February 17, 2014

I've been busy: A recap of my work so far in 2014.

I haven't had much time to compose any posts of late; I've been too busy writing and reviewing movies at In Reel Deep. So I thought it would be nice to link anyone who stumbles upon kingmyno.com to my new home of sorts; please take a look at everything I've written in 2014. As always, I appreciate your love and support.

My favorite movies of 2013

"It's difficult to put something like 12 Years a Slave on a list of 'favorites.' It's not designed to entertain so much as make you weep like a baby. But that is an even more engaging experience, and one I'm constantly looking for in a movie theatre. You wouldn't take your friends to see 12 Years before a Saturday night on the town, but there is forever a place for art with the ability to provoke such visceral reactions. In the hands of director Steve McQueen, one of the best at recognizing the power of silence, Chiwetel Ejiofor's crushing journey becomes that much more haunting."

The Lego Movie reviewed

"The Lego Movie is living proof that putting together a worthwhile screenplay and letting imaginative people mold a generic idea into their own unique creation pays dividends. You don't just get a successful film; you get a franchise fueled by loads of devoted fans who, rarest of the rare, genuinely want to see a sequel. Simply put, it's blockbuster entertainment done right."

The 2014 Oscar Nominated Live Action Shorts reviewed

"The best of the five turned out to be Avant Que De Tout Perdre, French for Just Before Losing Everything. A woman (Léa Drucker) plans to flee from her husband during an otherwise nondescript workday. We’re privy to all the minutiae of her decision: Gathering up her children, putting in her notice, asking for an advance on her final paycheck, organizing a ride to safety with her sister. What isn't discussed is why: Aside from a few briefly visible bruises and several offhand comments from her kids, their backstory isn't elaborated upon. Only a glimpse is offered of the husband himself. But a deep fear is palpable throughout its 29 minutes, and the ending reminded me of Michael Haneke’s Caché in its quiet open-endedness."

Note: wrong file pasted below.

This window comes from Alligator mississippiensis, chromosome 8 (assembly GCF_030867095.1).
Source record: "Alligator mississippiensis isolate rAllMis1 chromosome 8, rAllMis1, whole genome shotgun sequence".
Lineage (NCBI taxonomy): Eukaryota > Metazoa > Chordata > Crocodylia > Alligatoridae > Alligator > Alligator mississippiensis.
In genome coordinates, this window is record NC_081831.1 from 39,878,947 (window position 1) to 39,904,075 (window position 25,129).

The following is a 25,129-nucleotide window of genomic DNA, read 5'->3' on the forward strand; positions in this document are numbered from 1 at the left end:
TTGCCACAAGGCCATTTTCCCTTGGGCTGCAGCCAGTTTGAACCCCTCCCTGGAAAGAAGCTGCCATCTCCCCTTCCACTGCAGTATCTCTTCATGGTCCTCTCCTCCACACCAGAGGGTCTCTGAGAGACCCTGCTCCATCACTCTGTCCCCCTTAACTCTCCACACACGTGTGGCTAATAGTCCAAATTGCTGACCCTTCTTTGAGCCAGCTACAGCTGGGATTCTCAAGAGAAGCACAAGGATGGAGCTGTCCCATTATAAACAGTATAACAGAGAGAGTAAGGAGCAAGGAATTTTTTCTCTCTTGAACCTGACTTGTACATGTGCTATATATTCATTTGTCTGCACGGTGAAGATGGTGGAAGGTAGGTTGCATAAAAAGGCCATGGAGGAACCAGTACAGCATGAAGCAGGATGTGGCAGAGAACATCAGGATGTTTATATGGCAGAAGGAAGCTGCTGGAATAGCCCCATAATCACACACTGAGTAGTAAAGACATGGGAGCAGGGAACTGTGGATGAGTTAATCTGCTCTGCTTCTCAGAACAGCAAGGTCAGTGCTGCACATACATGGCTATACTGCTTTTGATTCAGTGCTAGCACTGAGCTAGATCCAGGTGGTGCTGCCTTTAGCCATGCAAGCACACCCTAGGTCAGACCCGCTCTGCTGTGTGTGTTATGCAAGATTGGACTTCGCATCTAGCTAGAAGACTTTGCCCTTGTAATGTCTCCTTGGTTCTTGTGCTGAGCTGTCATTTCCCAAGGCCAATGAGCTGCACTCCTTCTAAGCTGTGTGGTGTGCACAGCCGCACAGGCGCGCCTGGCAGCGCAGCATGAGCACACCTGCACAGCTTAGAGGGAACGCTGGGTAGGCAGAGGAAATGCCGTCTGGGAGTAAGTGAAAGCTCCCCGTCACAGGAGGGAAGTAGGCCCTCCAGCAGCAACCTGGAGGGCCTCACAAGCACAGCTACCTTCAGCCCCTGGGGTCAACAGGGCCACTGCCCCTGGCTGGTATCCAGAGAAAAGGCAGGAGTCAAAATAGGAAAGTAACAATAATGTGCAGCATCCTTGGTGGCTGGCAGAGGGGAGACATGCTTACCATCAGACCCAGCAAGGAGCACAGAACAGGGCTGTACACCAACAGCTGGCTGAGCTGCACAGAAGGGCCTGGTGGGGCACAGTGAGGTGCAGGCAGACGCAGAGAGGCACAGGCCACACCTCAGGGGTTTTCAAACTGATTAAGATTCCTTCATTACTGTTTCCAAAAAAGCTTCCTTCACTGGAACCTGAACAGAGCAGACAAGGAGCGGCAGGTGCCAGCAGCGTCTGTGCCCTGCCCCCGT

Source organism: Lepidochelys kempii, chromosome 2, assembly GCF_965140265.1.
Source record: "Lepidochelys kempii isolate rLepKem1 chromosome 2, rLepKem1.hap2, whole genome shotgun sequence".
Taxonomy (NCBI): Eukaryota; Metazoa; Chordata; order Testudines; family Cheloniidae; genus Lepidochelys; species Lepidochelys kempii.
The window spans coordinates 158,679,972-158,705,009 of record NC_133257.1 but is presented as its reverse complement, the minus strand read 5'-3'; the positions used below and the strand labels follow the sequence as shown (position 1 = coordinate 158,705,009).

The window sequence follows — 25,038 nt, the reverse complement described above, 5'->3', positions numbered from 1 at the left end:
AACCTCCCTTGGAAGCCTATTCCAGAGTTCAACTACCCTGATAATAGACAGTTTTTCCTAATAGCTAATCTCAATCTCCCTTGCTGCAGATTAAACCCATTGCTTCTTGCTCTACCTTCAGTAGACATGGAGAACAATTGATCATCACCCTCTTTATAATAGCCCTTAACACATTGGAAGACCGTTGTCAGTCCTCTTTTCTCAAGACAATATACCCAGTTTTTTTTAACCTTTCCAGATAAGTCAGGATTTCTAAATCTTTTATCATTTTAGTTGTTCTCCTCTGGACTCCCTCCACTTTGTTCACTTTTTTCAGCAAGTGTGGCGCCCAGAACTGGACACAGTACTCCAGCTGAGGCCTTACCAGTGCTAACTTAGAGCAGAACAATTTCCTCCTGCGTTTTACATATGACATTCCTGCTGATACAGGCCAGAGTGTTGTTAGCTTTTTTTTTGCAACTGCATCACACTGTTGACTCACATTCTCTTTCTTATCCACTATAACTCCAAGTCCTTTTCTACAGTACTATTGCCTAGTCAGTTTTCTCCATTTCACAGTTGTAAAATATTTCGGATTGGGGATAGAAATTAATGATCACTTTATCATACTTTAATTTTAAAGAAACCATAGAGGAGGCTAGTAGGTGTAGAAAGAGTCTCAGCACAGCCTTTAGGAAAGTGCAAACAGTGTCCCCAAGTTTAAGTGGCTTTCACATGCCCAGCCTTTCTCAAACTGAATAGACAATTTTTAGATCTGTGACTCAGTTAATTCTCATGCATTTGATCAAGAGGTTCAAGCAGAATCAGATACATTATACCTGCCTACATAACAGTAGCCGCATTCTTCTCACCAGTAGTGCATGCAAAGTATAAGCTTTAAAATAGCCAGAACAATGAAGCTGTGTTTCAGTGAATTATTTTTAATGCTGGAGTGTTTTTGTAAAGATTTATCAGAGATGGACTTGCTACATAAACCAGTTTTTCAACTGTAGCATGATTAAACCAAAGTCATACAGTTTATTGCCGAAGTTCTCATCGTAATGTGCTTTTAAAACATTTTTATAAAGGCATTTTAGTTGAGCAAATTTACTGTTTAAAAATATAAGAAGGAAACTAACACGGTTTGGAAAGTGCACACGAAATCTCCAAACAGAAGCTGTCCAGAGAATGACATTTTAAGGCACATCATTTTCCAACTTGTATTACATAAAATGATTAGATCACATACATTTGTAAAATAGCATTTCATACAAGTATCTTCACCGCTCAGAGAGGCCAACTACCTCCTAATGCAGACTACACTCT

A look back at the life of Philip Seymour Hoffman

"Does it matter what killed him? Maybe, but only because he seemed like the kind of person who would never die. For some reason, character actors have an eternal vibe to them. Hell, Harry Dean Stanton has been alive for what, 120 years? Even the character actors turned leading men — Nicholson, Pacino, Hoffman, De Niro — they live forever. It would've been fascinating to watch Philip Seymour Hoffman age on the big screen. I think we all expected him to. But now he's gone, and there's nothing up next."

Lone Survivor reviewed

"[Director Peter Berg] is brutally honest; he does not paint his four leads as white knights who've arrived to save the country from evil. Their mission is essentially to assassinate a Taliban leader. They openly discuss their desires to kill every motherfucker who's keeping them from home; they're blunt, efficient war machines. But that's something, as audiences, we should see."

The Past reviewed

"I don't think [Asghar] Farhadi's latest endeavor, The Past, matches the brilliant despair evoked by its award-winning predecessor [A Separation]. But it doesn't strive to document the disintegration of a loving marriage; the focus is on how (to paraphrase Maximus Decimus Meridius) what we've done in life echoes in eternity. Or at least, for the rest of our days."